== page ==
These discrepant results also suggest that the success of induction and maternal and perinatal outcomes may differ depending on the indication for induction, as well as on cervical readiness. The purpose of this study is to describe in detail the maternal and obstetrical characteristics of induction of labor in a recent obstetrical cohort in the United States, including precursors and methods for induction of labor and associated vaginal delivery rates.

      Materials and Methods

      The Consortium on Safe Labor was a study conducted by the Eunice Kennedy Shriver National Institute of Child Health and Human Development, National Institutes of Health, and has been described in detail elsewhere.
      • Zhang J.
      • Troendle J.
      • Reddy U.M.
      • et al.
      Contemporary cesarean delivery practice in the United States.
      In brief, this was a retrospective cohort study involving 228,668 deliveries from 2002 through 2008 from 12 clinical centers and 19 hospitals representing 9 American College of Obstetricians and Gynecologists (ACOG) US districts. Institutional review board approval was obtained by all participating institutions. The population was then standardized by assigning a weight to each subject using ACOG district, maternal race/ethnicity, parity, and plurality based on 2004 National Natality data.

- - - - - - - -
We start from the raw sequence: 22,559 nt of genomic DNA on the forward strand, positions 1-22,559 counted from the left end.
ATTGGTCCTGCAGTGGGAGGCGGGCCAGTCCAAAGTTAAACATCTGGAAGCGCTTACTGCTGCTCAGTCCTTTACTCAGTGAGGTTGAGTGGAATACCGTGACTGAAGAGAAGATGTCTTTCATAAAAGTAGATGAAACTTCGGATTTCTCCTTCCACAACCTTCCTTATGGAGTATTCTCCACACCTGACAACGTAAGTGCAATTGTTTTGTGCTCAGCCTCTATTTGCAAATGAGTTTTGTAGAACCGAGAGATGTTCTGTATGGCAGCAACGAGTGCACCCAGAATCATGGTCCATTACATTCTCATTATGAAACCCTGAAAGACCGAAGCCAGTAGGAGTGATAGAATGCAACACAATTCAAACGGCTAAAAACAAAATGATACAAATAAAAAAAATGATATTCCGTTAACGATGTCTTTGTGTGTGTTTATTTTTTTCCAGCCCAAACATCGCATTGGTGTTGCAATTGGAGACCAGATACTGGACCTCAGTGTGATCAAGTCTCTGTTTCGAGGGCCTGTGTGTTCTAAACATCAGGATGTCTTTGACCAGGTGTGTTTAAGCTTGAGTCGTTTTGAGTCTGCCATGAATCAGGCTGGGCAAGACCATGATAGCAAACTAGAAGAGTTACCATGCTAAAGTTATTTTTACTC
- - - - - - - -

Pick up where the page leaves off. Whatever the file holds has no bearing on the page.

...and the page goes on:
• Zhang J.
      • Troendle J.
      • Reddy U.M.
      • et al.
      Contemporary cesarean delivery practice in the United States.
      • Martin J.A.
      • Hamilton B.E.
      • Sutton P.D.
      • Ventura S.J.
      • Menacker F.
      • Kirmeyer S.
      Births: final data for 2004.
      To limit overcontribution by women who had multiple pregnancies during the study period, we included the first pregnancy if a woman had >1 pregnancy in the present study.